Layout, flow, focal points, visual balance, and harmony … all are important aspects of our first set of interior design elements, Space and Form. If interior design were a puzzle, these would be the border pieces!
Space planning in interior design refers to the process of arranging and organizing the functional areas within a space, such as rooms in a home or office, in a way that is efficient, functional, and aesthetically pleasing. It involves determining the most appropriate layout for the space, taking into account the needs and preferences of the people who will be using it, as well as the size and shape of the space itself.
Space planning involves several key considerations, including:
Traffic flow: The layout should allow for easy movement through the space, with clear pathways and adequate circulation.
Functionality: The layout should be designed to accommodate the activities that will take place in the space, including seating, storage, and work areas.
Proportion: The layout should be balanced and harmonious, with furniture and other elements arranged in a way that is visually pleasing and appropriate for the size of the space.
Focal points: The layout should include at least one prominent feature or focal point, such as a fireplace or a work of art, that draws the eye and creates a sense of interest.
Lighting: The layout should take into account the natural and artificial light sources in the space, including windows, doors, and fixtures, to ensure that the space is well-lit and comfortable.
In interior design, the term “form” refers to the overall shape or structure of a space or design element. It can also refer to the visual and tactile qualities of an object or space, such as its size, shape, and texture. Form is an important design element because it helps to create a sense of visual balance and harmony in a space. It can be used to draw attention to certain elements or to create a sense of flow and movement within a space. Form is often used in combination with other design elements, such as color, line, texture, and pattern, to create cohesive and visually appealing interior design schemes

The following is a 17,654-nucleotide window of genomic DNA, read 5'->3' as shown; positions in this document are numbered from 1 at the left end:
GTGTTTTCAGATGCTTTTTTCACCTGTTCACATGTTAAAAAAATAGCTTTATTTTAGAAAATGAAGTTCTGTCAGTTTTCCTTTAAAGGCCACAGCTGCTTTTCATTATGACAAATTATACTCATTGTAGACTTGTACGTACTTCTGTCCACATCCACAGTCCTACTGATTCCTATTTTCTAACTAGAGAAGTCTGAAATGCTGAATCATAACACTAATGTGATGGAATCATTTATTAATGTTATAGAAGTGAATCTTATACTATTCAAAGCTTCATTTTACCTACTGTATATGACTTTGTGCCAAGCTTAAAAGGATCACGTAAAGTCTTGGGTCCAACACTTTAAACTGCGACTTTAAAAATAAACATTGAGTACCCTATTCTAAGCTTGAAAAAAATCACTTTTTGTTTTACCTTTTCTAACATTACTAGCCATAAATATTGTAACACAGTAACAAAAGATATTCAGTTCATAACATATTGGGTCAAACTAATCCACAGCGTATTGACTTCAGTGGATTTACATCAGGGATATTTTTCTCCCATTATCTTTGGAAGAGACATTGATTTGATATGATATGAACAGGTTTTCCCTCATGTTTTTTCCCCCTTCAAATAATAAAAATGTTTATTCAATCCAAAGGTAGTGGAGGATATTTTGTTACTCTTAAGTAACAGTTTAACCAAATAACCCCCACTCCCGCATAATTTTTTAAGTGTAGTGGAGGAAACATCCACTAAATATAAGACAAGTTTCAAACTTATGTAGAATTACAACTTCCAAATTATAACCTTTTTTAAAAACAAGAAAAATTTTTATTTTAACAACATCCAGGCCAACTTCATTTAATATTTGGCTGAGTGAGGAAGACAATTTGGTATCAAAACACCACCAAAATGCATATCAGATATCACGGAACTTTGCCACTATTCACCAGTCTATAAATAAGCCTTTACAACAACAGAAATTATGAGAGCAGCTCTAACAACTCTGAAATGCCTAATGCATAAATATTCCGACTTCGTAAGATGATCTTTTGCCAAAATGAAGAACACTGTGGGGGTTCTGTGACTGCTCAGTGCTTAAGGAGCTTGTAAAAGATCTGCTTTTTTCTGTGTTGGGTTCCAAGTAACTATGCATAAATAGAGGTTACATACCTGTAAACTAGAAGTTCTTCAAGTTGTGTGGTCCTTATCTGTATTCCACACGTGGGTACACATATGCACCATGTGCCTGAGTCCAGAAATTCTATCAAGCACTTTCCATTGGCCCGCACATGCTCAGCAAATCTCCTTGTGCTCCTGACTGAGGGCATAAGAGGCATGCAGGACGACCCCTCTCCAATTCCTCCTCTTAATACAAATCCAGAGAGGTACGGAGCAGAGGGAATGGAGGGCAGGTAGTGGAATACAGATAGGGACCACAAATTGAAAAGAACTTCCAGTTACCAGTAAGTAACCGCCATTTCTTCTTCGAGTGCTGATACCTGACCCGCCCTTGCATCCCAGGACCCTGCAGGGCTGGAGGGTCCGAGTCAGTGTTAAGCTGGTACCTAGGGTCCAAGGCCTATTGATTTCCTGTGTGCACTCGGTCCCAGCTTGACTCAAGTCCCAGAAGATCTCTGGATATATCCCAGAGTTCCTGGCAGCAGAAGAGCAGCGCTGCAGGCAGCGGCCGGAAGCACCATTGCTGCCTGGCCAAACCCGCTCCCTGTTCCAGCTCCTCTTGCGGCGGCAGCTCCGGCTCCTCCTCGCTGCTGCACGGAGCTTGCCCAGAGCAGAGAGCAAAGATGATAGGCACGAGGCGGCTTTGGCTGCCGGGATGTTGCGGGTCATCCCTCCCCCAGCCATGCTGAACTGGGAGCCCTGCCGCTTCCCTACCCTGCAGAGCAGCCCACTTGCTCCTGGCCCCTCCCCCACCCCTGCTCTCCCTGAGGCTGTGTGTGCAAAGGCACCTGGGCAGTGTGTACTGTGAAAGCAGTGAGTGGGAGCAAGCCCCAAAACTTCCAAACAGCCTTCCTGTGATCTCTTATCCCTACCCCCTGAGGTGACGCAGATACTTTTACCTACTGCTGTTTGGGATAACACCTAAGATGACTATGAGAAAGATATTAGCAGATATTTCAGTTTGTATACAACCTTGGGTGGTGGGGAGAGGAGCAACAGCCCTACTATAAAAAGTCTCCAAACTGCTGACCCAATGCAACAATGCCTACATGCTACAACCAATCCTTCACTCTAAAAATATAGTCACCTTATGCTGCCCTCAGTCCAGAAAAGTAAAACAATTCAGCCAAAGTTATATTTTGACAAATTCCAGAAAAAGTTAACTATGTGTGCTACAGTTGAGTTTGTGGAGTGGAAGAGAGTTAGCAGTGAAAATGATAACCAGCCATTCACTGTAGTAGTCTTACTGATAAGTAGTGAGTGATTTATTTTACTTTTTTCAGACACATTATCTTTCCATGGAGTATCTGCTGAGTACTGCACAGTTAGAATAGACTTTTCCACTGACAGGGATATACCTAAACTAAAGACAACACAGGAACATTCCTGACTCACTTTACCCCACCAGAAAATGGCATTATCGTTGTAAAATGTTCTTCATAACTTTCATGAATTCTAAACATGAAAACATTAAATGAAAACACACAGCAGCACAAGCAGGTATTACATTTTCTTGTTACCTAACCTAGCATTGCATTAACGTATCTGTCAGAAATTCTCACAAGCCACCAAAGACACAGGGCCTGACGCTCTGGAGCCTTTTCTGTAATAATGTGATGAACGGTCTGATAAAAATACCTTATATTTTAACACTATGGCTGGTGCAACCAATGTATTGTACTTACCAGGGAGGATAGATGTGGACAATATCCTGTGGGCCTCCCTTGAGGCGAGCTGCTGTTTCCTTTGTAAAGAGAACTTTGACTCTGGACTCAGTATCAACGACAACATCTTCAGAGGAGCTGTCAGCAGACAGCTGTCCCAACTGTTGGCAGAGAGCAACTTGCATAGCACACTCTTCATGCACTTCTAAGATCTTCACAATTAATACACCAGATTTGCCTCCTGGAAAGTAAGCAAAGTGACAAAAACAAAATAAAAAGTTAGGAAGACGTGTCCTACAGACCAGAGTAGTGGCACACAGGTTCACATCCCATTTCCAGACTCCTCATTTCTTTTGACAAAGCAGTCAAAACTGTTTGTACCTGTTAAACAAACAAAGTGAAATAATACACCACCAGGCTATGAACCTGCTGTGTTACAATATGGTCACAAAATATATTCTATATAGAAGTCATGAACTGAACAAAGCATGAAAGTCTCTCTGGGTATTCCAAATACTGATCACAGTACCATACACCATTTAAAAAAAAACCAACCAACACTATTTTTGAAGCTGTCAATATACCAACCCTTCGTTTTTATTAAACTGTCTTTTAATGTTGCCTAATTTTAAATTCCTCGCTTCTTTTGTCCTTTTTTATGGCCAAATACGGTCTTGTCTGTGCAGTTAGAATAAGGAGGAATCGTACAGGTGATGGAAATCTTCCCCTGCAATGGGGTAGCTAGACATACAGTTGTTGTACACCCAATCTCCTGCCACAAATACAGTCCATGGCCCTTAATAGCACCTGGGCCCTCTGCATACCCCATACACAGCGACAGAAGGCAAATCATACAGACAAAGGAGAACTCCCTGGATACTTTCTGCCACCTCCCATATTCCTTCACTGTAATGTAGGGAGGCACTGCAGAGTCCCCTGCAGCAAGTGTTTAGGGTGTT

Some examples of form in interior design include:
Geometric forms: These are forms that are based on geometric shapes, such as circles, squares, triangles, and rectangles. Examples of geometric forms in interior design include tables, chairs, sofas, and lighting fixtures.
Organic forms: These are forms that are inspired by natural shapes and curves, such as those found in plants and animals. Examples of organic forms in interior design include sculptures, vases, and bowls.
Abstract forms: These are forms that are not based on any specific shape or structure, and may be more abstract or conceptual in nature. Examples of abstract forms in interior design include abstract artwork and sculptures.
Functional forms: These are forms that serve a specific purpose, such as providing storage or seating. Examples of functional forms in interior design include bookshelves, cabinets, and chairs.
Structural forms: These are forms that are necessary for the structural integrity of a space, such as walls, floors, and ceilings.
If you have questions after reading any of the articles in this series, please let us know — and if you are in need of interior design assistance in your home, don’t hesitate to give us a call.